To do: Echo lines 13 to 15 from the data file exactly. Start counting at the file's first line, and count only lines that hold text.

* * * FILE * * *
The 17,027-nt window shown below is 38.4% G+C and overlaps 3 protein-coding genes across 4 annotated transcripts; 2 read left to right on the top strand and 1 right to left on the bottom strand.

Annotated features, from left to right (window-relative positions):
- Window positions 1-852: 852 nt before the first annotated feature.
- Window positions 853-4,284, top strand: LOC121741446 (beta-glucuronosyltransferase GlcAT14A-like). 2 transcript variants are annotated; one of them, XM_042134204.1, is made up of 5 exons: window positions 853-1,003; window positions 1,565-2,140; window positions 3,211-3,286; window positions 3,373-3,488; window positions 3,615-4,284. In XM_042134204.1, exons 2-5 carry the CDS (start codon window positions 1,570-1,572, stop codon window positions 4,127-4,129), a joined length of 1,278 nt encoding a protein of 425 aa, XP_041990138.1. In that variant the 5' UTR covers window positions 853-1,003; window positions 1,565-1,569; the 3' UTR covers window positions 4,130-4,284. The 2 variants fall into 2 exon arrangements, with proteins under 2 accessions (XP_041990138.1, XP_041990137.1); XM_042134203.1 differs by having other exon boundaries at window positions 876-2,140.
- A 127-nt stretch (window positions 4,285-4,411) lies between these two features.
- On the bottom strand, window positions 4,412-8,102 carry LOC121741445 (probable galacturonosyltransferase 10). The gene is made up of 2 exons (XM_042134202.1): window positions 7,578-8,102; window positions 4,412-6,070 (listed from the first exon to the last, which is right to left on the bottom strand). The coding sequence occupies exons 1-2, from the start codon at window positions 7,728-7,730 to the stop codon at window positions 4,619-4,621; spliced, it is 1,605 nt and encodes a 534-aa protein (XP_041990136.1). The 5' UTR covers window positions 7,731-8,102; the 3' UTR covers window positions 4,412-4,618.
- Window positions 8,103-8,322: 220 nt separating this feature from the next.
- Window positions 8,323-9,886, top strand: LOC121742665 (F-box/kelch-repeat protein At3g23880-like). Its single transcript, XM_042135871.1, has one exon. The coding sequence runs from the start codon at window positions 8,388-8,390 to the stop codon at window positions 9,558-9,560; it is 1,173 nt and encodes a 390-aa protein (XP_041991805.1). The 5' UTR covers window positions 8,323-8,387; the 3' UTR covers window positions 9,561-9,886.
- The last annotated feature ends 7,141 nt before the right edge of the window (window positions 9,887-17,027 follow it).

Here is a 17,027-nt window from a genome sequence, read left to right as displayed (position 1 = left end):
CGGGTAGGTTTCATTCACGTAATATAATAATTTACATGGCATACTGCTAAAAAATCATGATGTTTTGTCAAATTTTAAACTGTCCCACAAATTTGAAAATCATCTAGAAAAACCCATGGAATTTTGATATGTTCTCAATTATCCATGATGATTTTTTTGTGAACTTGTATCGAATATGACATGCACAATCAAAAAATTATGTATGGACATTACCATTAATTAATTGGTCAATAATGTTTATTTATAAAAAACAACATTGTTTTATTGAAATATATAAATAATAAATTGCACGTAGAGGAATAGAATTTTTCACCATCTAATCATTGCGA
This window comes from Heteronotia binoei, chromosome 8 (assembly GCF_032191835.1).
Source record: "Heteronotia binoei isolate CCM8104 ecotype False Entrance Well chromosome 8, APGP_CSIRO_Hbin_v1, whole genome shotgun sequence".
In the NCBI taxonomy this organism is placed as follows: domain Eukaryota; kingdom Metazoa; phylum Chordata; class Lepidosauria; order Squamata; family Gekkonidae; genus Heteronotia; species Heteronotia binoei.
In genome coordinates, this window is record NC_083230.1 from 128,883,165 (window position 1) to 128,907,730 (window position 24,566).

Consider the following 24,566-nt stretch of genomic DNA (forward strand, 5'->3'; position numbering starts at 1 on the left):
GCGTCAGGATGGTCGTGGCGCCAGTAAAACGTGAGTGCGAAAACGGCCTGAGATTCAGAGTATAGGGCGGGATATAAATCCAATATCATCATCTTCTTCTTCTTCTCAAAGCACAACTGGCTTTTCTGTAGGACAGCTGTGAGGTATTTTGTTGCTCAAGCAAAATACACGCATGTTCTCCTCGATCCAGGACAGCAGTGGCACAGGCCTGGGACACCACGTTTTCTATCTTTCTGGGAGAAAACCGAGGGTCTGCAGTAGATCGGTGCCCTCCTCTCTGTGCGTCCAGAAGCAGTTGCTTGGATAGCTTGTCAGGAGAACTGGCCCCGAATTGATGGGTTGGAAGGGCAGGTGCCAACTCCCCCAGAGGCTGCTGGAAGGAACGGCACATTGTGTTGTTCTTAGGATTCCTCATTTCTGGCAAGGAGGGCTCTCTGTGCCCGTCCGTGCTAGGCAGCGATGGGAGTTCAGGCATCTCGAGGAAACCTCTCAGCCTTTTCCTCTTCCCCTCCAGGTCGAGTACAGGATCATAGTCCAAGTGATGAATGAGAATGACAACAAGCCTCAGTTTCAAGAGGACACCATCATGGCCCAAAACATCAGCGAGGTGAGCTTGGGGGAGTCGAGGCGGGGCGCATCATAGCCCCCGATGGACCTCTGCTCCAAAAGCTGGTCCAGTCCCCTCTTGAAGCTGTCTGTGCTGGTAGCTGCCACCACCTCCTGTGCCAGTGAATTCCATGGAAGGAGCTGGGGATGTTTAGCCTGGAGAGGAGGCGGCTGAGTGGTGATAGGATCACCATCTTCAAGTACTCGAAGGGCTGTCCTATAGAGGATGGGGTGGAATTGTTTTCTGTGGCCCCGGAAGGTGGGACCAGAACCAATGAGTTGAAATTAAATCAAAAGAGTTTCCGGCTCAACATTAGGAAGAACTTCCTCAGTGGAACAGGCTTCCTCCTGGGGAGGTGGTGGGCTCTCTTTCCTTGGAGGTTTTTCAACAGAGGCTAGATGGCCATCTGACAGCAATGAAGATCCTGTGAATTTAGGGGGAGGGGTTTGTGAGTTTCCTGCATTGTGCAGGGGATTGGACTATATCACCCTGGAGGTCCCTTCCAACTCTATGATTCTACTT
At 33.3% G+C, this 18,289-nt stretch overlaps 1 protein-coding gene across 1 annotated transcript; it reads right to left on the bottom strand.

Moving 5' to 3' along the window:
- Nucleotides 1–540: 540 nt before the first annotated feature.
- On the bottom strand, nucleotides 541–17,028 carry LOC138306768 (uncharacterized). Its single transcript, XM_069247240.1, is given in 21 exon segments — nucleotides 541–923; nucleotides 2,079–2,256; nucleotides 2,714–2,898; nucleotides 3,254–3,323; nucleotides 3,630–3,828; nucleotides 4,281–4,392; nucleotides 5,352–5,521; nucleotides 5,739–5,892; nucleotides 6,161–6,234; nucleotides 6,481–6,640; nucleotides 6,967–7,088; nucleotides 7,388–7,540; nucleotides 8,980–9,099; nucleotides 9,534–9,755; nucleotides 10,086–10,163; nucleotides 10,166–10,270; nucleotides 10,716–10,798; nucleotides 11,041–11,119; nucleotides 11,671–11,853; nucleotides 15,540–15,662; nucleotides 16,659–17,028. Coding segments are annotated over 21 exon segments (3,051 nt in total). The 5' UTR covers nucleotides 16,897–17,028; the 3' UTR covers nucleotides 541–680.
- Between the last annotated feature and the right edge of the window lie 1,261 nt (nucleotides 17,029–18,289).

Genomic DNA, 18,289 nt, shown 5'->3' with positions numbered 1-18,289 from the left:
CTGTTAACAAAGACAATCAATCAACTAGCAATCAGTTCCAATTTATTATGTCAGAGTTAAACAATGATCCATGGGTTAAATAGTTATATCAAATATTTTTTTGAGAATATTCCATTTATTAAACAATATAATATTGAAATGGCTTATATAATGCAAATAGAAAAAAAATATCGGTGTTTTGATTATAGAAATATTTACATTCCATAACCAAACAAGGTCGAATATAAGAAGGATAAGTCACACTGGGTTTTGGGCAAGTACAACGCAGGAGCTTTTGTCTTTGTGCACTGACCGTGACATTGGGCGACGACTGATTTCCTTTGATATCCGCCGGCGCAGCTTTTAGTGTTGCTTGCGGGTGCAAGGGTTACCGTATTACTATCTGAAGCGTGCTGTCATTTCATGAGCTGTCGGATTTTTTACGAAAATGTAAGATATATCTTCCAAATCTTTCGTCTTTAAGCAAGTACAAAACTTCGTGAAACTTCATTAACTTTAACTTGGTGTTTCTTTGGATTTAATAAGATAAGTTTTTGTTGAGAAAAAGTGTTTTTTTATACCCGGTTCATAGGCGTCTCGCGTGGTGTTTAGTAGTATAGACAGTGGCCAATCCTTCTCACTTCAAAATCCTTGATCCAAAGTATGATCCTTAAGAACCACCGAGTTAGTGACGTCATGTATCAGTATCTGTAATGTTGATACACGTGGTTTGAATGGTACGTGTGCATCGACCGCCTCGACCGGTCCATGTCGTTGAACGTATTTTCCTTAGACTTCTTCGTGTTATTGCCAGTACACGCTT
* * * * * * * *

Source record: "Heteronotia binoei isolate CCM8104 ecotype False Entrance Well chromosome 8, APGP_CSIRO_Hbin_v1, whole genome shotgun sequence".
In the NCBI taxonomy this organism is placed as follows: domain Eukaryota; kingdom Metazoa; phylum Chordata; class Lepidosauria; order Squamata; family Gekkonidae; genus Heteronotia; species Heteronotia binoei.
In genome coordinates, this window is record NC_083230.1 from 128,883,165 (window position 1) to 128,907,730 (window position 24,566).